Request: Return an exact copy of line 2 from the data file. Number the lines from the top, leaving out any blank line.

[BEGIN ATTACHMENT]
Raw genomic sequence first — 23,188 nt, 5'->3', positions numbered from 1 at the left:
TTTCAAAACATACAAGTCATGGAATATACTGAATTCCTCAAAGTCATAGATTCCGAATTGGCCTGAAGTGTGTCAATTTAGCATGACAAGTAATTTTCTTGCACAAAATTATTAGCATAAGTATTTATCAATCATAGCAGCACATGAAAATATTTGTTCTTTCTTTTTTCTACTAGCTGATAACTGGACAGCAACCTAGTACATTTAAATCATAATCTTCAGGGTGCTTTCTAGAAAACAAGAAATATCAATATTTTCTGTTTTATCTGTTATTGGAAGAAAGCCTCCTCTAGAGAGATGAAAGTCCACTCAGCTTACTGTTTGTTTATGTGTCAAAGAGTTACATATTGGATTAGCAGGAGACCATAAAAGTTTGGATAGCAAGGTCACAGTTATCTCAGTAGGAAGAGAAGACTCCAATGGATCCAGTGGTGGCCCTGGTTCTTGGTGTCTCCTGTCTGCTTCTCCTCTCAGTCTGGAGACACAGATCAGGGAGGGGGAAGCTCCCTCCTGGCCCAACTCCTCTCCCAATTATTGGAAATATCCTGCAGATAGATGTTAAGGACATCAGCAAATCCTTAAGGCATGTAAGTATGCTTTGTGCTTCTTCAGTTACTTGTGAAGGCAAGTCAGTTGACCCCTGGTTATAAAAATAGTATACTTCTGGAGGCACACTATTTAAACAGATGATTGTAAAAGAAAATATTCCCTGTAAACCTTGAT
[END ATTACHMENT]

TTTCAAAACATACAAGTCATGGAATATACTGAATTCCTCAAAGTCATAGATTCCGAATTGGCCTGAAGTGTGTCAATTTAGCATGACAAGTAATTTTCTTGCACAAAATTATTAGCATAAGTATTTATCAATCATAGCAGCACATGAAAATATTTGTTCTTTCTTTTTTCTACTAGCTGATAACTGGACAGCAACCTAGTACATTTAAATCATAATCTTCAGGGTGCTTTCTAGAAAACAAGAAATATCAATATTTTCTGTTTTATCTGTTATTGGAAGAAAGCCTCCTCTAGAGAGATGAAAGTCCACTCAGCTTACTGTTTGTTTATGTGTCAAAGAGTTACATATTGGATTAGCAGGAGACCATAAAAGTTTGGATAGCAAGGTCACAGTTATCTCAGTAGGAAGAGAAGACTCCAATGGATCCAGTGGTGGCCCTGGTTCTTGGTGTCTCCTGTCTGCTTCTCCTCTCAGTCTGGAGACACAGATCAGGGAGGGGGAAGCTCCCTCCTGGCCCAACTCCTCTCCCAATTATTGGAAATATCCTGCAGATAGATGTTAAGGACATCAGCAAATCCTTAAGGCATGTAAGTATGCTTTGTGCTTCTTCAGTTACTTGTGAAGGCAAGTCAGTTGACCCCTGGTTATAAAAATAGTATACTTCTGGAGGCACACTATTTAAACAGATGATTGTAAAAGAAAATATTCCCTGTAAACCTTGAT